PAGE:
By Leong Sze Hian & Yeo Toon Joo

We have been told by the Government the Budget has been in surplus most years – and “$2.8 billion a year of investment income” had not been spent.

Where did that sum go? Did it end up as “cheap” funds for Temasek and GIC to invest?

Why not use a negligible fraction of that surplus from year 2042 to help Singaporeans who live beyond 85 instead of enforcing the unpopular Longevity insurance scheme?

If our country has $2.8 billion a year in spare cash why can’t our Government pay just $300 a month from 2042 to a small number of poor Singaporeans endowed with longevity?

$2.8 billion is only one per cent of the annual return on Singapore’s reserves which, if returned to CPF members by way of higher interest, is about a one per cent increase in the current CPF interest rate for contributors.

The compounding effect of this one more per cent could translate into tens, if not hundreds, of thousands more in returns for every Singaporean when he or she retires.

For example, $60,000 now plus $500 monthly CPF contributions from age 30 to 65, at 5 and 6 per cent will grow to $914,436 and $1.2 million, respectively. So, a one per cent rise in CPF return (for a worker earning $1,450 monthly at the current CPF contribution rate of 34.5 per cent) translates to $288,894 more when he retires.

Isn’t this far better than giving a one-time housing grant that may be consumed by the risks of servicing a 30-year HDB flat mortgage, or giving a few hundred dollars of occasional top-ups to our CPF account? And are such so-called grants really subsidies when prices of HDB flats rise faster than the so-called housing grants?

“We are not stingy”, Govt rebuts its own rebuttal on CPF funds and changes!

In the following news articles, “Should you invest your CPF savings elsewhere?” (Sunday Times, Sep 30), “Govt spent $2.8b over last 5 years to fund grants, subsidies” (ST, Sep 29), “CPF changes needed to tackle future problems: PM” (ST, Sep 24), and the Ministry of Finance’s reply “Govt investments de-linked from CPF funds” (ST, Sep 29), (link), it was reported that:


“The Government has spelt out just how much it spends on grants and subsidies that go into people’s retirement savings in a rebuttal to criticisms that it is tight-fisted. Over the last five years, it ploughed back an average of $2.8 billion a year of investment income into the Budget.”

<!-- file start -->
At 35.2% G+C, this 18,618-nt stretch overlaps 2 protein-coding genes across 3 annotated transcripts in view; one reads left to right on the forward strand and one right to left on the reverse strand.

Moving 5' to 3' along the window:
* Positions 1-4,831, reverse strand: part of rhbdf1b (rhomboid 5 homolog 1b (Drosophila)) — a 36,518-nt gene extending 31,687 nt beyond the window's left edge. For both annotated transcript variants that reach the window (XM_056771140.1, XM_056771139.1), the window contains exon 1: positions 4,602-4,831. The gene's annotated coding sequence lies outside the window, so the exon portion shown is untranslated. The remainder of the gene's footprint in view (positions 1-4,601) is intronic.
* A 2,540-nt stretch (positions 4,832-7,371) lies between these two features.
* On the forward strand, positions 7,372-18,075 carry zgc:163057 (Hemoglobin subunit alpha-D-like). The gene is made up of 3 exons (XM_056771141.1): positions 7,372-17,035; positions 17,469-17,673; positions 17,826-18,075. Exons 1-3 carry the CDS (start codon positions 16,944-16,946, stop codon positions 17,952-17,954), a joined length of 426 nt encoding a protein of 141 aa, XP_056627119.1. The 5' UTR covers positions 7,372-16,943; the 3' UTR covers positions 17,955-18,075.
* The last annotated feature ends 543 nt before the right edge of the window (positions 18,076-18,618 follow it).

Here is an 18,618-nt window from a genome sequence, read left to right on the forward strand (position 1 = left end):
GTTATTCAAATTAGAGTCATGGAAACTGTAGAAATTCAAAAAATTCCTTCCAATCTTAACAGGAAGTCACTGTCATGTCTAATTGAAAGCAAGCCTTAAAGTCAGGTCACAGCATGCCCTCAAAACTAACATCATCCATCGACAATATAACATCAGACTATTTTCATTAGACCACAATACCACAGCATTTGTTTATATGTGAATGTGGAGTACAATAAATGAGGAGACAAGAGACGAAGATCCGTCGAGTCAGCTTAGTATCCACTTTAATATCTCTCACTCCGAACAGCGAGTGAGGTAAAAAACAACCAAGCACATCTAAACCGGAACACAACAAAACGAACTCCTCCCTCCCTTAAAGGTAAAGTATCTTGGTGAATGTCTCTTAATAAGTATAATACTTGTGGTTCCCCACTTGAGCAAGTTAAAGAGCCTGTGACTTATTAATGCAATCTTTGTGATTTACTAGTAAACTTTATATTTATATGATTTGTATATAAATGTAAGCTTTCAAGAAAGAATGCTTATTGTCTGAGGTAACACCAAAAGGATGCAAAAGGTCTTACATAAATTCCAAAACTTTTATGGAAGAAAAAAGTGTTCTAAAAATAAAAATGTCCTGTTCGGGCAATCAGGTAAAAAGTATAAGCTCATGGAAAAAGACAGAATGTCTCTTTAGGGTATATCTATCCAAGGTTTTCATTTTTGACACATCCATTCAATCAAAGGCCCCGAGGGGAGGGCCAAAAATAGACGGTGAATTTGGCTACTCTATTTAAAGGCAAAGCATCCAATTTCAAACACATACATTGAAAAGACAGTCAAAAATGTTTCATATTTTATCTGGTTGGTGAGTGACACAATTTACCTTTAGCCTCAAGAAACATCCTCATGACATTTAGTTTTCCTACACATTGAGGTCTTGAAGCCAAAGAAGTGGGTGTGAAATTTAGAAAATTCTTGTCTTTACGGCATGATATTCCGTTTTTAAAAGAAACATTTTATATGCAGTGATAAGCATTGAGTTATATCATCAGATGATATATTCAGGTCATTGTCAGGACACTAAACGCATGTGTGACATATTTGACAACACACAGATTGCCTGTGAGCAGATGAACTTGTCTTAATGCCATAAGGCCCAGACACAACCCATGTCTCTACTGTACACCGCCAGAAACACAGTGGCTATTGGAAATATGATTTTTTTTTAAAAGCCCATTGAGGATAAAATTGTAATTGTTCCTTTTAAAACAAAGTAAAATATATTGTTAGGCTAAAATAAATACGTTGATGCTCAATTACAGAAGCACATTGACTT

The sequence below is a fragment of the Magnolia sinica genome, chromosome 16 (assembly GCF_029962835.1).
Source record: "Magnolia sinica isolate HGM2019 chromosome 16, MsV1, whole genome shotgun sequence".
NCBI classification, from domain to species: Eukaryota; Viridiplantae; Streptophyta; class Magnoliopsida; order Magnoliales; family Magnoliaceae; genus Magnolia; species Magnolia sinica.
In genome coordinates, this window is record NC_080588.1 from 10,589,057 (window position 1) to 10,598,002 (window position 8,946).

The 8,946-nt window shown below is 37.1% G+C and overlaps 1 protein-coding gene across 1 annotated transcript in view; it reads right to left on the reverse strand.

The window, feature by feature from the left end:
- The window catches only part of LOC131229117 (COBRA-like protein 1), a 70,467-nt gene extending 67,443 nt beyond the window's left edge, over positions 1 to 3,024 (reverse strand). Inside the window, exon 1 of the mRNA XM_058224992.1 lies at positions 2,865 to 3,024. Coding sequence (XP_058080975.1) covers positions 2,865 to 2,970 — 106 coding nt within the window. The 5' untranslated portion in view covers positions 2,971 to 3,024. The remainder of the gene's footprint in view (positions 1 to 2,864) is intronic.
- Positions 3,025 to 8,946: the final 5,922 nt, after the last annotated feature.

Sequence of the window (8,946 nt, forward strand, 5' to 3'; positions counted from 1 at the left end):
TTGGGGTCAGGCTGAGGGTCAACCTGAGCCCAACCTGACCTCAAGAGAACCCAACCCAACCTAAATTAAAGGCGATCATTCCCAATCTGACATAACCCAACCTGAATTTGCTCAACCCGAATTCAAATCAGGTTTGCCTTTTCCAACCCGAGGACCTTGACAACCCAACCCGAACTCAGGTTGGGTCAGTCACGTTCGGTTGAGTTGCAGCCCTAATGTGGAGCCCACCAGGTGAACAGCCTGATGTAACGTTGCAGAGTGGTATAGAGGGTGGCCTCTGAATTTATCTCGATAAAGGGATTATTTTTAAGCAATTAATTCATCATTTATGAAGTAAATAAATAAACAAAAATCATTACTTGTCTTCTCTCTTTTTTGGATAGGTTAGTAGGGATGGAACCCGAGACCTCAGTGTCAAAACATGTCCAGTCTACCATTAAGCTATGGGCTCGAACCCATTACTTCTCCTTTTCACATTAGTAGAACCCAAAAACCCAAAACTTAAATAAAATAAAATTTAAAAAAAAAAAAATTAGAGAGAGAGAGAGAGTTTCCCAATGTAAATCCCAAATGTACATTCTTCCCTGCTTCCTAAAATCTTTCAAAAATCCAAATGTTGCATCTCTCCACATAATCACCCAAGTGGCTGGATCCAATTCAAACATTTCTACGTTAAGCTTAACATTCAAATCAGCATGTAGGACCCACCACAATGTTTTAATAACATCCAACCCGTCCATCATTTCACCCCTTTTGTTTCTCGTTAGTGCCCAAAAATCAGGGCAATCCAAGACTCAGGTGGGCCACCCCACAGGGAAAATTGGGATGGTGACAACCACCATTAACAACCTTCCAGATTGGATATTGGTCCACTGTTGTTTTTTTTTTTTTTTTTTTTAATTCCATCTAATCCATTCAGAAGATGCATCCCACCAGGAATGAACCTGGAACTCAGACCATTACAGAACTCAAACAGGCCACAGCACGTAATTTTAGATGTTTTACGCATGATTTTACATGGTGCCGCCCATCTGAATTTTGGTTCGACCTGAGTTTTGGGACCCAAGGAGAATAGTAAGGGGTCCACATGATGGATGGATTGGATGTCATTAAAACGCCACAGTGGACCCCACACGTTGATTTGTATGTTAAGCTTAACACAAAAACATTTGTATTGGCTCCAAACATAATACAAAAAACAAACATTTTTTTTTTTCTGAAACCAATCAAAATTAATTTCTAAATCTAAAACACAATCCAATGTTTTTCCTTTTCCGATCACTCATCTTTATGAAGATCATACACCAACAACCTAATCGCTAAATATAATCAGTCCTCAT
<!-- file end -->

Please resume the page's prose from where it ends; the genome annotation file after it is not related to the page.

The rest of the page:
The main thrust of the Government’s rebuttal could be the best “self-rebuttal” against its own rationale for the CPF changes.

The Government has also said it does not depend on CPF funds which, it claims, are not cheap but “expensive” money, and, if it needed to borrow, it could do so more cheaply by issuing government bonds.

On the contrary, if not for the large CPF funds supplied by the people, tapping the market may increase the cost of its borrowing due to its much higher volume of borrowing.

The people’s funds in CPF, in a way, paradoxically enables the current official practice of selling subsidised HDB flats to Singaporeans – at ever increasing prices!

If you look at recent HDB property launches over the last two years you will note the tremendous rises in prices, e.g. the hike in the last three launches of new 4-room HDB flats at Fernvale was more than the increase in the CPF Housing Grant (HG) or the Additional CPF Housing Grant (AHG).

The average price increase over the last 2 years was $62,500, which was more than the entire maximum CPF Housing Grants!

On 25 October, just one month after the Fernvale launch, the HDB launched Telok Blangah Towers – with $402,000 the highest price for a 4-room flat, a whopping 60 per cent rise over the highest priced $252,000 at Fernvale. This, I believe, is a record high for new 4-room subsidised public housing! (CNA)

What kind of housing grant is this if your flat prices rise more than the grant? How can the HDB housing loan subsidy be called a subsidy when it takes in CPF from Singaporeans at 2.5%, then lends it back to them at 2.6%?

Why build so many high-priced flats when many can afford only cheaper smaller ones?

In the articles “HDB glut shrinks in rising market” and “More 2-room, rental flats soon” (ST, Oct 18), it was said that “It (HDB) resumed offering two-room flats for sale last year and has launched 539… “

In the next six months, it will offer 4,500 new flats under the build-to-order (BTO) system, which places flats on the market only if there is sufficient demand.

So far, in the first nine months of the year, HDB has offered 2,700 new flats under BTO. It will also release another three new Design, Build and Sell Scheme sites, which will yield about 1,500 flats.

There are, I understand, about 200,000 households with monthly income of $2,000 (the income ceiling for two-room flats) or less. Why then is the HDB building so few two-room flats (539 since last year, and only after not building any for many years)?

And, why is it building many times more flats that are bigger and at rapidly increasing prices (as much as 40% higher than 2 years ago for new 4-room flats at Fernvale)? (link)

Funding Singaporeans’ retirement savings through ad-hoc and piece-meal housing grants and subsidies, goes against the core principle of self-reliance that has been the bedrock of our pensions system.

Instead it should grant higher CPF returns, as it will reinforce the need and desire of Singaporeans to plan and save for their retirement.

Is it any wonder then that no amount of top-ups or lucky draws has succeeded in persuading the self-employed to contribute to CPF accounts! Could it be that returns are just too low?

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